For several years, I have been using (and recommending) Cleanfeed (and Cleanfeed Pro) to make pristine remote audio recordings at 48 kHz. However, since Zoom.us recently added a rather hidden 48 kHz audio setting (up from an unbelievably low 32 kHz sampling frequency as standard, and still the default with Zoom.us), some people have started to ask me whether they should now consider using Zoom.us instead of Cleanfeed (Pro). Ahead I’ll explain all of the reasons why we should still continue using Cleanfeed (Pro) for all of our remote audio-only needs over Zoom.us, be it for a live broadcast or a pre-recorded show, regardless of the final distribution for traditional on-air radio, satellite radio, Internet radio or podcast… or even separate audio for a video show handled via a separate connection.
Although as of September 2020, Zoom.us now offers a fairly hidden option for 48 kHz audio (which can indeed be much better than audio is sampled at only 32 kHz), at publication time of this article, Zoom.us makes this available only for macOS and Windows (not yet for Android, ChromeOS, iOS, iPadOS or Linux). Sadly, this new 48 kHz option from Zoom.us is not available as speech-optimized. In fact, Zoom.us specifically states that this option is focused on “music education and performance applications”. In fact, even though not specifically stated on the website, when activating this mode in the macOS app, a warning states that using Ethernet is an absolute must, and not to use wifi due to its latency. (Sadly, I proved that Zoom.us is not exaggerating with that warning.)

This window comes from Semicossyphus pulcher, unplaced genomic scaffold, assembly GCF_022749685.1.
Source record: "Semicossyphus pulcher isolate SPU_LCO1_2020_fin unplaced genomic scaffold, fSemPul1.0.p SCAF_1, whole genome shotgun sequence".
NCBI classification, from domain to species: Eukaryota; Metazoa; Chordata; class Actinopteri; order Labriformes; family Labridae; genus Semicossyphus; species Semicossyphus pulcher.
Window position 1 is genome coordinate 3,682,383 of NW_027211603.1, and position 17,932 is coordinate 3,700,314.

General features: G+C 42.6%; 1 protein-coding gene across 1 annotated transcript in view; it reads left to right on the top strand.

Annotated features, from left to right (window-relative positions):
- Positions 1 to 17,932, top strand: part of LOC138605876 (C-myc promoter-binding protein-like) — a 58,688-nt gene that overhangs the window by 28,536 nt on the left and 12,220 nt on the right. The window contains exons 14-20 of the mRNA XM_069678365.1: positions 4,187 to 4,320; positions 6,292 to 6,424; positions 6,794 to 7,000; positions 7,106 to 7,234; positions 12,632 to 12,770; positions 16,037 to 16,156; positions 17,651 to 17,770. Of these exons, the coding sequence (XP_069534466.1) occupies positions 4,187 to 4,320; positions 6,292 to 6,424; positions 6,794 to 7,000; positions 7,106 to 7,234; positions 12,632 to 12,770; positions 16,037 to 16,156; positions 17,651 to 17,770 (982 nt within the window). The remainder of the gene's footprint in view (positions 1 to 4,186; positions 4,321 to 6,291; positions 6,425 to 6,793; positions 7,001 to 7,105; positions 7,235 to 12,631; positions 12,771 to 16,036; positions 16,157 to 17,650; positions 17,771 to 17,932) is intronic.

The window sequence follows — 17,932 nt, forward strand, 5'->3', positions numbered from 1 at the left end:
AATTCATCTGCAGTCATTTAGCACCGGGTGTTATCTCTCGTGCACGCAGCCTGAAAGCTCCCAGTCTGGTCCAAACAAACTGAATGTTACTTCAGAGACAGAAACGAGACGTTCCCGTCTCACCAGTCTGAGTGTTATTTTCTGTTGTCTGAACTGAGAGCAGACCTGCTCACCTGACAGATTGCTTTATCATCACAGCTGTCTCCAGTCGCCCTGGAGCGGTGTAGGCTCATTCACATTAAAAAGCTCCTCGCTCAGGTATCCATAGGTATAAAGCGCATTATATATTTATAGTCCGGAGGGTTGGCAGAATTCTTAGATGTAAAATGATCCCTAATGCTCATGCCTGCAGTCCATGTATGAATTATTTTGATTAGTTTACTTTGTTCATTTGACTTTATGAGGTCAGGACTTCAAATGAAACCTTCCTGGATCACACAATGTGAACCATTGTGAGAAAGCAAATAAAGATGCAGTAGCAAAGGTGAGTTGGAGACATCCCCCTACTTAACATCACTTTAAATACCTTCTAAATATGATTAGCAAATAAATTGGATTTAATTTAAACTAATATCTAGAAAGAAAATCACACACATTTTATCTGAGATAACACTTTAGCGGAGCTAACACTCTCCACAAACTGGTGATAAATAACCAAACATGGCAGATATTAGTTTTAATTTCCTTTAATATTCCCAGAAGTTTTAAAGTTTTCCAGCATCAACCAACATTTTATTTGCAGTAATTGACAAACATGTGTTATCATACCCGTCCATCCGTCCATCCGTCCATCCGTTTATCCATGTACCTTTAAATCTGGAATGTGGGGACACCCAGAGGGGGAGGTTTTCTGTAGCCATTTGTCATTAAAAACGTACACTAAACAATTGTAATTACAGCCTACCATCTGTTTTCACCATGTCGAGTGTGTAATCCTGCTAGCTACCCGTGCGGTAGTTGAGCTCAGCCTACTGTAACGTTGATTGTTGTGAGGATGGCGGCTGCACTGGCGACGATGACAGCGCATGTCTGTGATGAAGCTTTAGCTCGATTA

On the other hand, with Cleanfeed (and Cleanfeed Pro) the default is thankfully for speech-optimized 48 kHz. Although I am the first to recommend a wired Ethernet connection whenever it’s available, using Cleanfeed’s speech optimized mode does not require a wired Ethernet connection. I know this not only because of Cleanfeed’s own documentation, but also because I have carried out several successful remote interviews using Cleanfeed’s speech-optimized 48 kHz option from hotel rooms which don’t offer Ethernet. With Zoom.us, without Ethernet, there is no current possibility of 48 kHz audio sampling. With Cleanfeed, Ethernet is not a requirement when using the speech-optimized 48 kHz setting, which is the default.
Another Cleanfeed advantage over Zoom.us is that after the Cleandfeed connection is established between the “studio” (the place where the Cleanfeed call is initiated), that connection is nearly always peer-to-peer and does not depend upon Cleanfeed.net’s server to allow for continuous reliable operation during a broadcast. On the other hand, I know that Zoom.us indeed requires a central server to function, so it is potentially less reliable: another potential point of failure. According to Cleanfeed’s developers:
“In a tiny minority of cases we relay packets for a call (eg. a corporate network with web proxy access only), but it’s still end-to-end encrypted in these cases.”
They added that even with its default speech-optimized setting:
“Cleanfeed is high-quality audio from the moment you connect. Users don’t have to change any settings to get from low-quality audio to high-quality audio. This is true for guests as well, no changing of settings to achieve high-quality audio.”
Unique features of Cleanfeed Pro
- Advanced invitations
- Carts (to play back pre-recorded sounds during an interview or show)
- Echo cancellation (for those few guests who don’t have headphones)
- Higher bitrates (for music)
- Multiple local sources, which can be recorded on separate local tracks (for more control in post-production, when appropriate)
- Multitrack recording of multiple remote guests (for more control in post-production, when appropriate)
For more information, visit Cleanfeed.net.
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